Muammar Gaddafi 4

I even took this to the next level by bringing in color.

Muammar Gaddafi 5

Hopefully, this technique will open your eyes to different ways of approaching your art. This technique was not intended as a substitution for good old fashioned drawing! That is something that all artists need to constantly work on. Actually, it was intended to show you a way to extend your drawings! If you are struggling with a portrait or a caricature because the proportions are off, this might help you whip it into shape.

If you use this technique, please show me what you’ve done in the comments.

Great Resources for Beginning Caricaturists

Steven Tyler Caricature
To me, a caricature is a person’s likeness that has some kind of an exaggeration of reality. That exaggeration can be based on any emotional gesture or physical feature, but I tend to gravitate towards funny expressions and realistic renderings. Rather than try to explain what I’ve learned about drawing caricatures, I’m just going to point you towards the artists that I’ve learned from.

If you want to get a solid handle on how to start drawing caricatures, I think you should read Tom Richmond’s entire blog! But, here are some tutorials to get you started.

Tom Richmond’s Tutorials

Joe Bluhm not only tells you how he draws, but he shows you through his video podcasts.

Joe Bluhm’s Digital Podcast

Here is a huge resource of the Who’s Who of caricatures.

National Caricaturist Network

This blog is all about collecting caricatures.

Caricature Collection

Jason Seiler teaches the art of caricature for Schoolism.com, and here is the blog of his students.

The Caricature Class Blog

Cool Portrait or Caricature Artists

Sebastian Kruger

John Kascht

C. F. Payne

Anita Kunz

David Cowles

Mark Ryden

Ed Steckley

Court Jones

Stephen Silver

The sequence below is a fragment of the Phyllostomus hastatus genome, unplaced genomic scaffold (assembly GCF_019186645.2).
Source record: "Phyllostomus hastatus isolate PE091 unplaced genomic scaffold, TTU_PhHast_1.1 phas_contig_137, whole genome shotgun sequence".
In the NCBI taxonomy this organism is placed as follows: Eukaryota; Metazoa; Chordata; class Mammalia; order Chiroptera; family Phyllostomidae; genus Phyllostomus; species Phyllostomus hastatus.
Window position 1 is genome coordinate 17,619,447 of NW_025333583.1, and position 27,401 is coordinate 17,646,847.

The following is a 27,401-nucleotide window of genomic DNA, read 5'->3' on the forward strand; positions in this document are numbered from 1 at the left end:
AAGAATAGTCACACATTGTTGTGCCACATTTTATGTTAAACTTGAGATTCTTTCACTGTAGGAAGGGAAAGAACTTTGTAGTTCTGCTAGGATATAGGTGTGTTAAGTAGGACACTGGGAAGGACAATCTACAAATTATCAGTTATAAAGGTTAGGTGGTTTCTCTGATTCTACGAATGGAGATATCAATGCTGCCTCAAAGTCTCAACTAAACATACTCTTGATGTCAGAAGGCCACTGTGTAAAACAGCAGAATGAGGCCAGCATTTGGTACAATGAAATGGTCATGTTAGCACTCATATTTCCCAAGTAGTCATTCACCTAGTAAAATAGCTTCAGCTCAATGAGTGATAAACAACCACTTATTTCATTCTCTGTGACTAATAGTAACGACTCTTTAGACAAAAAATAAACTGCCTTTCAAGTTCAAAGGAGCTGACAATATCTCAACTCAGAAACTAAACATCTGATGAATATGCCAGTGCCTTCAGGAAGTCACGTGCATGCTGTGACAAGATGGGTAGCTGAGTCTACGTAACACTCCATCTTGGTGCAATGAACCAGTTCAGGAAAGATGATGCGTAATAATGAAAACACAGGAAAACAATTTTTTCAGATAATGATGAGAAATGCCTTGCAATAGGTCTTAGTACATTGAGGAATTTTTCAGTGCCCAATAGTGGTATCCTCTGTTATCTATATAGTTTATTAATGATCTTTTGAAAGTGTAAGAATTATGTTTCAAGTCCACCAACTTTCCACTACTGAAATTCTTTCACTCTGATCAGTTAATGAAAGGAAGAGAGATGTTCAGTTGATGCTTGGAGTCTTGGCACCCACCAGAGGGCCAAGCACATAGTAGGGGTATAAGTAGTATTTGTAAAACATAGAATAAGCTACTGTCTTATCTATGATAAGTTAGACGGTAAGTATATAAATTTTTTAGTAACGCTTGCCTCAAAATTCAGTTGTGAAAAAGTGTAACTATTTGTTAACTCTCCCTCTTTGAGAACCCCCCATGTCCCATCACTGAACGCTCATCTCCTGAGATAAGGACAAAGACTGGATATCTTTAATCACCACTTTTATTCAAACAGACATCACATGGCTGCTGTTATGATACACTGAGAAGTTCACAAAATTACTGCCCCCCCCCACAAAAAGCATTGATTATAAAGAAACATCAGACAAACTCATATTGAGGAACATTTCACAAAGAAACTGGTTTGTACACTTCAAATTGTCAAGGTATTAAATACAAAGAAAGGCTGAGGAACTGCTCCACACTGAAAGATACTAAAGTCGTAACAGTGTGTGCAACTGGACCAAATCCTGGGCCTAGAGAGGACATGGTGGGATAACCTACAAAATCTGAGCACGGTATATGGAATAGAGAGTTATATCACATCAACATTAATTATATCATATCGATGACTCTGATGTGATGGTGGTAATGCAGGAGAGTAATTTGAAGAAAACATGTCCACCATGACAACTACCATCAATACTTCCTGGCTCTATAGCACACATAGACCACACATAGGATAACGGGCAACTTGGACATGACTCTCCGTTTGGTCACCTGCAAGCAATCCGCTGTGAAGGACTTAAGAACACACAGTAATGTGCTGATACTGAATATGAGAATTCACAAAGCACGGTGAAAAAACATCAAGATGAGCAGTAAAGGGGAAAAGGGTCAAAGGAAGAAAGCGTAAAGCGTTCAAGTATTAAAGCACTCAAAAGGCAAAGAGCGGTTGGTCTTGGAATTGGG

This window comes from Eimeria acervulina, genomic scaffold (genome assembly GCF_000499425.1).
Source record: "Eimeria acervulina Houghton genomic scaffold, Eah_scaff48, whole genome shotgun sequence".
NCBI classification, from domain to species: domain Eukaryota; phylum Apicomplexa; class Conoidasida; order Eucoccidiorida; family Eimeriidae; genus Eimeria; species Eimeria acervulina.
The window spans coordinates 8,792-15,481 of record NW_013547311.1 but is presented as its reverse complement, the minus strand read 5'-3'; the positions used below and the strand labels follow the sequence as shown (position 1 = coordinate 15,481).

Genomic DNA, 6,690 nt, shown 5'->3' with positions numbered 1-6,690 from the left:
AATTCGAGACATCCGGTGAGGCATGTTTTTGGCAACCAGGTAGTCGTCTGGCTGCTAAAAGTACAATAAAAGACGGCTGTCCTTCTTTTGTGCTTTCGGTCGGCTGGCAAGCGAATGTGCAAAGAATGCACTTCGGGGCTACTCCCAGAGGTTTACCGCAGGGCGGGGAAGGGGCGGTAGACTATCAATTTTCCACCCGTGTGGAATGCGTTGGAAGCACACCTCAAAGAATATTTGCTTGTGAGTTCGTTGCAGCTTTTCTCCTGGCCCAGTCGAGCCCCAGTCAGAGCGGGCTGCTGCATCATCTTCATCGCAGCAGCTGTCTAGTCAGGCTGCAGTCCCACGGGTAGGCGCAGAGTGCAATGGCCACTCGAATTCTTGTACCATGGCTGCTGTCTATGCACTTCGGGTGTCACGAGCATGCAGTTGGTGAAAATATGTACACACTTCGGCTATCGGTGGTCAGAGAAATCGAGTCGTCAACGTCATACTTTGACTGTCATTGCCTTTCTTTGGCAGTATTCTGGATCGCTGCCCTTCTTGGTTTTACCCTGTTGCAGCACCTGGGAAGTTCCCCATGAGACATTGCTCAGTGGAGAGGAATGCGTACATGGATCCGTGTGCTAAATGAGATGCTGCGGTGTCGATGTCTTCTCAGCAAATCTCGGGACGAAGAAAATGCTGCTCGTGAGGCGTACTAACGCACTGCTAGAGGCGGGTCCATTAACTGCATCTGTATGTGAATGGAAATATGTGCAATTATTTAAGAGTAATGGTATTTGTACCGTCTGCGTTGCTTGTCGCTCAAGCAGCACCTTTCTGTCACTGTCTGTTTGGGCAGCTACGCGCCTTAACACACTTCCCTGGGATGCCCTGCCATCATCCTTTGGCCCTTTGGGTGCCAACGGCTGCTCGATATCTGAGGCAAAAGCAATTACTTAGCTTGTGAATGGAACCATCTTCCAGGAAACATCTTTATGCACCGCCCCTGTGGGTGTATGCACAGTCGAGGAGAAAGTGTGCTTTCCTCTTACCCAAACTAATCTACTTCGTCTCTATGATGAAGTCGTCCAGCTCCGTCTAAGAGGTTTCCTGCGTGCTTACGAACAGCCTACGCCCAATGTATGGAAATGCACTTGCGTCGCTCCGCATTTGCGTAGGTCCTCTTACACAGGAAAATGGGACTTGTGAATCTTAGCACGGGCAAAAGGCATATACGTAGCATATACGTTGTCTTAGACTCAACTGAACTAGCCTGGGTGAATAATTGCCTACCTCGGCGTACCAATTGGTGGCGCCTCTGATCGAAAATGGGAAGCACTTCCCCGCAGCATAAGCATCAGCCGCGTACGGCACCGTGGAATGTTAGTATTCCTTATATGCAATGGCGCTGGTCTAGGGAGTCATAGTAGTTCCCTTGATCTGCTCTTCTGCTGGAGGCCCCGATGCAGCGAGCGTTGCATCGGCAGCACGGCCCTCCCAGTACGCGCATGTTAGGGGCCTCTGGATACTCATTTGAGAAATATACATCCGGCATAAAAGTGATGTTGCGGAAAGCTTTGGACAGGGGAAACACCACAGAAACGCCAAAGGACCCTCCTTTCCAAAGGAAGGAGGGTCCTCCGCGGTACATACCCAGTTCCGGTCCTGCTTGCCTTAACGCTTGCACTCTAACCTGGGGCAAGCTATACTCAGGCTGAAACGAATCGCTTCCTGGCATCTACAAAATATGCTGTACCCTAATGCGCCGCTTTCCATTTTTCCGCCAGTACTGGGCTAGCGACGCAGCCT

Ismael Roldan

Daniel Adel

David O’Keefe

Drew Struzan

Philip Burke

Joe Bluhm

Russ Cook

Achille Superbi

Mort Drucker

More Mort Drucker

Greg Halbert

Serge Birault

Tom Fluharty


This list is by no means exclusive. If you have a favorite caricature artist that I missed, please leave a link in the comments below.

My New Passion: Caricatures

About two years ago, I was asked to draw a caricature of President Obama. My boss at the time, was thinking of creating a political blog and wanted to see what I could come up with. I spent an hour researching other caricatures online to see what other artist were exaggerating in their depictions. I then spent the next hour sketching different ideas until I came up with the fun likeness below.

President Obama Caricature

A couple of years passed, but I had been bitten by the caricature bug! I started paying more attention to other caricature artists, like Jason Seiler, Thomas Richmond, Mort Drucker, Sebastian Kruger, Serge Birault, Russ Cook, and Greg Halbert. When I had some spare time to devote to a personal project, I decided to practice on a caricature of myself.

Steve Ollice Caricature

I posted my likeness above as my profile pic on Facebook and got encouraging feedback. I tried a friend’s caricature and a few celebrities. Soon, I was getting requests for other celebrities and people wanting their portraits painted. I have a long list of friends, family, and celebrities that I want to experiment with.

Charlie Sheen Caricature

I had a tons of fun working on this caricature of Charlie Sheen. His lifestyle is making him age beyond his years. I wanted to exaggerate this, and I thought of the likeness of an old family friend, who has a good twenty years on Charlie.

Keith Richards Caricature

This caricature was a request that I couldn’t resist. Keith Richards has a face for caricature! After finding a great reference, it took me a solid 4 hours to paint this from start to finish, no breaks! Inspiration drove me to sprint through to the finish, but I was sore and exhausted at the end. Next time, when inspiration hits, I will take a few breaks!

Keith Richards Caricature